No one can say that democratic gubernatorial hopeful Andrew Cuomo is sleeping on his current job.
The New York State Attorney General’s Office filled lawsuits against the owners and managers of housing complexes in Brooklyn, Glenville and Schenectady County on Wednesday -- accusing the landlords of racist and unfair business practices.
The Attorney General’s office filed the lawsuits in federal district courts in Brooklyn and Albany against 1648-50 Ocean Parkway in Brooklyn and Shady Lane Apartments at 133 Saratoga Road in Glenville after an undercover investigation.
The owners of the buildings in Brooklyn and Glenville are accused of denying black applicants access to view and/or rent apartments on their property. While the Schenectady management company not only faces discrimination charges but is also accused of refusing to rent to families with children.
“Our investigation found that housing discrimination continues to this day and landlords who continue to ignore the law will be prosecuted to the fullest extent of the law," said the Attorney General in a statement.
The lawsuit alleges that landlords violated the federal Fair Housing Act and New York State housing and civil rights laws. These laws make it illegal to refuse to sell, rent, lease or otherwise deny or withhold housing because of race, familial status and other protected classes.
Cuomo’s office seeks to stop these landlords from engaging in discriminatory practices that deny black applicants or families with children the opportunity to rent apartments on the basis of their race, color or familial status, and to obtain a court order requiring these companies to implement policies and procedures to prevent such unlawful action in the future.
Assmeblyman Karim Camara told NBCNewYork, "Many of the constituents I represent and many African-Americans in general are not surprised and are actually familiar with this practice. What they find refreshing is that someone is finally doing something about it."
The lawsuit is the result of a statewide investigation into equal access to housing. The Attorney General’s office conducted undercover tests in which it had white testers and black testers visit apartment complexes in New York and inquired about available apartments.
The tests were recorded, revealing that black testers were discriminated against at apartment buildings in Brooklyn owned by Golden Touch Management, Inc. and Eilat Management Corp.
The investigation revealed that manager’s on site told black testers there were no apartments available when in fact they were. They also told black testers that they had to make an appointment and fill out an application before viewing apartments but allowed white testers to view apartments immediately.
Some were even told that there were pending applications for the apartments which would prevent their application from being considered, while not telling white testers who inquired on the same day of any pending applications.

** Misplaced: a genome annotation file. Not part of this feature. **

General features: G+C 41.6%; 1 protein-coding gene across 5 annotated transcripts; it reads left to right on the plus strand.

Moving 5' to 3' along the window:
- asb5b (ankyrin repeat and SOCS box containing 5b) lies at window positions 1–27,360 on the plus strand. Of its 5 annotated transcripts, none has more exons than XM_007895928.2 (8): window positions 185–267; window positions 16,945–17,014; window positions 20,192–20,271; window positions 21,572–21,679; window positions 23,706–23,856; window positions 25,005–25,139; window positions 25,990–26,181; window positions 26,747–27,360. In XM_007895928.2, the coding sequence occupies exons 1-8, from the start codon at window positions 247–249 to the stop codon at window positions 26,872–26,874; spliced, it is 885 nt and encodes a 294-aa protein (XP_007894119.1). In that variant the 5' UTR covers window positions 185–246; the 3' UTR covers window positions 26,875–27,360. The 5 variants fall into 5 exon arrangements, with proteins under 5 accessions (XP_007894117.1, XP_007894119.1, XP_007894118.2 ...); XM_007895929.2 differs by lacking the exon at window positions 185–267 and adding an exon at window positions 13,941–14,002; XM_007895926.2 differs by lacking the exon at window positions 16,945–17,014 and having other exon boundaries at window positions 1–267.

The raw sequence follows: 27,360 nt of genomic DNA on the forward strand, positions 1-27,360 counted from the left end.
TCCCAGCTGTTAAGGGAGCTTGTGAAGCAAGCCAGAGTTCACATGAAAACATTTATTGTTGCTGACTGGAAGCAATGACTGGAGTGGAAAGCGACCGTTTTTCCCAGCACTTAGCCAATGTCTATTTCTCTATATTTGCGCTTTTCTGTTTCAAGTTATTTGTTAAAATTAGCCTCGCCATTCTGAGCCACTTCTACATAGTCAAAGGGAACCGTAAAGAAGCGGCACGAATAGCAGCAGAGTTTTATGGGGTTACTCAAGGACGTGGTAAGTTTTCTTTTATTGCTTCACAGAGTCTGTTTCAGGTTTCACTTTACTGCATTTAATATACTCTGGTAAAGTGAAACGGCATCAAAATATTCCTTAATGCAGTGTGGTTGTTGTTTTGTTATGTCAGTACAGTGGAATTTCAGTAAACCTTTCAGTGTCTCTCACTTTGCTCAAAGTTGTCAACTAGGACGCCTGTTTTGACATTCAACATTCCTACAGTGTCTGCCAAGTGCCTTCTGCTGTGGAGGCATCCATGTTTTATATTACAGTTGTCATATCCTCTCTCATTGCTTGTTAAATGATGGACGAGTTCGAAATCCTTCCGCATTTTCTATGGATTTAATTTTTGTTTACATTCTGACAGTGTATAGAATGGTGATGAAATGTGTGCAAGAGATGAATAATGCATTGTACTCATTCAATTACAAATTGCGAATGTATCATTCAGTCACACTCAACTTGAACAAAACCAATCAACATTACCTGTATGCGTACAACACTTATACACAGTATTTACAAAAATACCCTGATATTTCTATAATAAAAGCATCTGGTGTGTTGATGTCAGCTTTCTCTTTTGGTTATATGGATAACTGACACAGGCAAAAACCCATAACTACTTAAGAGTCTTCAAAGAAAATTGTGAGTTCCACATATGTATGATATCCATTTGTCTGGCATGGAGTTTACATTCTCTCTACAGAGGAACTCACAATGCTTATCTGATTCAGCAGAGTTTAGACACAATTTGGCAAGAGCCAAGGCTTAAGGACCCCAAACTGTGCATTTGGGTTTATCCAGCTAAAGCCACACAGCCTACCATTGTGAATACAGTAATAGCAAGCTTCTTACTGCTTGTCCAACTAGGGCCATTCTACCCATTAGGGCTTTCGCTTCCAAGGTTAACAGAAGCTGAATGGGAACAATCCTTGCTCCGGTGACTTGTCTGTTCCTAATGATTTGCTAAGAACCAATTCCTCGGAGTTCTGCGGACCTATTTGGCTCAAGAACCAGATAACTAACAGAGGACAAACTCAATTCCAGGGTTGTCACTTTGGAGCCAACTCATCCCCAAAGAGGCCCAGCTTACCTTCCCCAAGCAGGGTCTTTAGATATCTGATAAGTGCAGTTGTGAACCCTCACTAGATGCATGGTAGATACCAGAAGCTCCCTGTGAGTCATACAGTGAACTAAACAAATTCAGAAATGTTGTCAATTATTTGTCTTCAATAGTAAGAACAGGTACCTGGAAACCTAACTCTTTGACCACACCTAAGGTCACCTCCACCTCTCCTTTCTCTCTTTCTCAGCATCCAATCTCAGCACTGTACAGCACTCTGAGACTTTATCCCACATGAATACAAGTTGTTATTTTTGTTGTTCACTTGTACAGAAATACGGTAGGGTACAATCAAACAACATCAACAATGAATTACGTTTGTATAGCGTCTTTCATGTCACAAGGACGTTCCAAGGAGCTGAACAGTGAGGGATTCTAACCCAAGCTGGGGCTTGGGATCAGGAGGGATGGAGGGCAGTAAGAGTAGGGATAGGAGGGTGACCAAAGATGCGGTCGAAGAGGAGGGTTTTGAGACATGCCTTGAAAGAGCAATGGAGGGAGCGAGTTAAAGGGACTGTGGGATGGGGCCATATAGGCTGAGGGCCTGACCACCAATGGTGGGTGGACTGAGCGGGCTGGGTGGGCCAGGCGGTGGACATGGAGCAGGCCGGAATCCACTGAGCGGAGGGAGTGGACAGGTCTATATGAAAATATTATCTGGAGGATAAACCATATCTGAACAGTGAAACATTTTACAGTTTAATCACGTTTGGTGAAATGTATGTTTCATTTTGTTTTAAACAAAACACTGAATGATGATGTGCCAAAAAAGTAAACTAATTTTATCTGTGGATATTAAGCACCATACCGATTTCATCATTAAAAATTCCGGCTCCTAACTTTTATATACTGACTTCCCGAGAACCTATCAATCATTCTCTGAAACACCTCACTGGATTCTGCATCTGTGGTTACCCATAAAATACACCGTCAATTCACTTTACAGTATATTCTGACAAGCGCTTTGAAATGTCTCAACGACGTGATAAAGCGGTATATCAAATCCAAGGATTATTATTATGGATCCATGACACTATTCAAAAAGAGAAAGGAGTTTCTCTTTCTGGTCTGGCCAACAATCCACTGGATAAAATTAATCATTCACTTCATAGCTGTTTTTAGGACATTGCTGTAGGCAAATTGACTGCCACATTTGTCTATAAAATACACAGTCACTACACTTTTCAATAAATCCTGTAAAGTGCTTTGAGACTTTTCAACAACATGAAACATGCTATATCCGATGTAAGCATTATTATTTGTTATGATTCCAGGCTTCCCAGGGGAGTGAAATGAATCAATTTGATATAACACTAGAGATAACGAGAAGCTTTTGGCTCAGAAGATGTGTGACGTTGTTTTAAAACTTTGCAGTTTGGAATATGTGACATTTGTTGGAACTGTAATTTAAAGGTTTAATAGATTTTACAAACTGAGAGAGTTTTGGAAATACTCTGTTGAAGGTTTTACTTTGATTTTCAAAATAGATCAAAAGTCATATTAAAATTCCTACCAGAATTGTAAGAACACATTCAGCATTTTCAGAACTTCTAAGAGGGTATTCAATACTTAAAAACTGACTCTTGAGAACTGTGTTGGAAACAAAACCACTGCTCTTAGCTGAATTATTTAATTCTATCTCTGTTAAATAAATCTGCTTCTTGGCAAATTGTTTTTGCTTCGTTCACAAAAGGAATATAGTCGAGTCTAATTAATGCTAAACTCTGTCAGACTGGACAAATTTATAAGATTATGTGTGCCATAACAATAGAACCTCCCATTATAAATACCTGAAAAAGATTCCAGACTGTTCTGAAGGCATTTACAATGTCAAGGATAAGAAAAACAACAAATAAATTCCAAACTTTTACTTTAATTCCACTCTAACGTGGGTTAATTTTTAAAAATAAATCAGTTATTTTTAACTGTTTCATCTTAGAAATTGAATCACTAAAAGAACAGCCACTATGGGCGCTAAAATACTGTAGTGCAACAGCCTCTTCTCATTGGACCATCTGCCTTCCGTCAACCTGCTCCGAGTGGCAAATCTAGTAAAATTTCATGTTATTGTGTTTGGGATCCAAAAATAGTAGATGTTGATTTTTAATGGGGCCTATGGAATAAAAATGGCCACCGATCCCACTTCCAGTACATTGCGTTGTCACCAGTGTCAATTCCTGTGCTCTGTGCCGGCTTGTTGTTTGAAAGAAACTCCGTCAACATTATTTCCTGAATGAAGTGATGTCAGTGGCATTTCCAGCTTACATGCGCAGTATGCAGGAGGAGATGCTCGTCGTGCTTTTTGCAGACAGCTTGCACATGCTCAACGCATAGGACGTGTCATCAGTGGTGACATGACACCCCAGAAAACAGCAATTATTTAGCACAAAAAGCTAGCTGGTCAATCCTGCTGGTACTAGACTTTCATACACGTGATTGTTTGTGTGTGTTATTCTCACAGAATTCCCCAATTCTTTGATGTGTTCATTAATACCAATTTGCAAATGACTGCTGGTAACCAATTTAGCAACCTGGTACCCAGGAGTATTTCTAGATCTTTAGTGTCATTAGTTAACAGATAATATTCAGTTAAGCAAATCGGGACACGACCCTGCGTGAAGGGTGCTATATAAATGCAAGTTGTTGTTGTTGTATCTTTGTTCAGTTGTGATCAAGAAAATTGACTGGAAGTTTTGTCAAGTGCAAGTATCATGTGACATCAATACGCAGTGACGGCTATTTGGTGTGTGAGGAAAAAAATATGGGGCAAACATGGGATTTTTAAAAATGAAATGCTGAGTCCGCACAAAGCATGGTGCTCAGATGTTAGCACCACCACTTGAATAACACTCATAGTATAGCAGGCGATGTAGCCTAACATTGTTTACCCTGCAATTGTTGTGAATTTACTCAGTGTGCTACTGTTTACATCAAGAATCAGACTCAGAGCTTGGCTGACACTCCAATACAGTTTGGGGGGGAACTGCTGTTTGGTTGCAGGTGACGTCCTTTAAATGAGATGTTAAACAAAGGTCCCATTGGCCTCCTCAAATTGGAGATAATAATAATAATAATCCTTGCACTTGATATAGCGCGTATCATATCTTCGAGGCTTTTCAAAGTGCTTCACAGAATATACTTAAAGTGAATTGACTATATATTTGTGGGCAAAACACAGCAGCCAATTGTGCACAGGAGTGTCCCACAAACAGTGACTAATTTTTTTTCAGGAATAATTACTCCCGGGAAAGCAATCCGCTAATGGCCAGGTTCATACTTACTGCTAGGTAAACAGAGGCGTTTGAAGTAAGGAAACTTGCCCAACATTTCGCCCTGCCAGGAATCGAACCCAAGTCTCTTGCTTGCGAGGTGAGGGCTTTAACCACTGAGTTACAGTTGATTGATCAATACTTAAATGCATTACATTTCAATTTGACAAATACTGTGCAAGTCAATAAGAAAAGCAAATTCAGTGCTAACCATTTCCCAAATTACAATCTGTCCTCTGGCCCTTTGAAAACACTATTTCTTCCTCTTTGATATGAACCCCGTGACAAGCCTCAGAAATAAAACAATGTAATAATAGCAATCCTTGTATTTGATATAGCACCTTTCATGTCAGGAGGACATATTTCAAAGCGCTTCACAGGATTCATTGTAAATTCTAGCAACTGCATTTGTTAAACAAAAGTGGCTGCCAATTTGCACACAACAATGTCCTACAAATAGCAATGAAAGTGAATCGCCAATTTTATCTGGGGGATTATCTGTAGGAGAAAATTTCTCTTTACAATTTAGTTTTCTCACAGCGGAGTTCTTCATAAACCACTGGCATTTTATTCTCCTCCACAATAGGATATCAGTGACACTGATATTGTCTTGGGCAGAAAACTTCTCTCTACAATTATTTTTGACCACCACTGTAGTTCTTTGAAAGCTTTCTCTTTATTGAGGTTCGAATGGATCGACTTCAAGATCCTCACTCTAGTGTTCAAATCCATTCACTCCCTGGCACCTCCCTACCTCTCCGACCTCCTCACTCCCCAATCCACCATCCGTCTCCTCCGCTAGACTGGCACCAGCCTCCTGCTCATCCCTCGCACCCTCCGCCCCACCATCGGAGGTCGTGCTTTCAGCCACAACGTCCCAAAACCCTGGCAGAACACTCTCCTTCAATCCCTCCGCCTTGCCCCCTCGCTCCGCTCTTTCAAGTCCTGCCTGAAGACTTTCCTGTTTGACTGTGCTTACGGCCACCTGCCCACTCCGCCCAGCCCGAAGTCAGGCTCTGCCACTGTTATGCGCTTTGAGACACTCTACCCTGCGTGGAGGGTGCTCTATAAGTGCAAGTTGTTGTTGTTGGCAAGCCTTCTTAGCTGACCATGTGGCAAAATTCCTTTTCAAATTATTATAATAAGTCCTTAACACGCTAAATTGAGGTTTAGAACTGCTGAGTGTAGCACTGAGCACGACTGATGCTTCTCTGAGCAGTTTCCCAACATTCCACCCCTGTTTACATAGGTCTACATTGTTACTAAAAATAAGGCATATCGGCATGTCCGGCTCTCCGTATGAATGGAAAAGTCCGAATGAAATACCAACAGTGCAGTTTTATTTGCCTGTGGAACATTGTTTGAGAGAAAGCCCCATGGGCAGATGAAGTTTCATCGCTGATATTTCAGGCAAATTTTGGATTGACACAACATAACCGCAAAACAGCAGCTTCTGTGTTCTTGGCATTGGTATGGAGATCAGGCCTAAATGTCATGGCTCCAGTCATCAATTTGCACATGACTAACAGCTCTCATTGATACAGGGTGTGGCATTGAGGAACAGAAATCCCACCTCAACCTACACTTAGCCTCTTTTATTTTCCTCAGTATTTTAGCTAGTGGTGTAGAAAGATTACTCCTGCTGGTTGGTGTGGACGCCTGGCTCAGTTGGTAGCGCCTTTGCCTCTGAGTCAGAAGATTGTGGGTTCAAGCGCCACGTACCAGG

At Shady Lane Apartments in Glenville, New York owned by Socha Management, Inc., the landlord’s agent told both white and black testers who said they had children that they do not want young kids in their buildings. The agent also asked some testers if they ever planned to have children.
Assemblyman Hakeem Jeffries released a statement noting, “It is shameful that some landlords continue to deny housing to African-American families simply on the basis of race. I commend Attorney General Cuomo for his efforts to root out discrimination in New York State and provide everyone in our community with equal protection under the law.”
Cuomo is seeking an injunction barring the discriminatory behavior and is seeking civil penalties against all parties.
The Attorney General’s office has currently reached an agreement with another Brooklyn landlord, 1750 Associates LLC and Eilat Management, for discriminating against black applicants in renting apartments in their buildings.
Under the agreement the companies must comply with fair housing laws. The must also ensure that rental agents participate in anti-discrimination training and aid in the implementation of new rental procedures. The companies are also ordered to pay $40,000 in damages.
The Attorney General’s office urges consumers who believe they are being discriminated against by landlords or providers of housing-related services to contact the Attorney General’s Office at 1-800-771-7755 or visit the Attorney General’s Web site www.ag.ny.gov. On the website there are explanations of the various fair housing laws, information about available resources and allows residents to file a complaint is they believe they are a victim.
“We all share the basic need for housing, and the law protects our equal access to it,” said Attorney General Andrew Cuomo.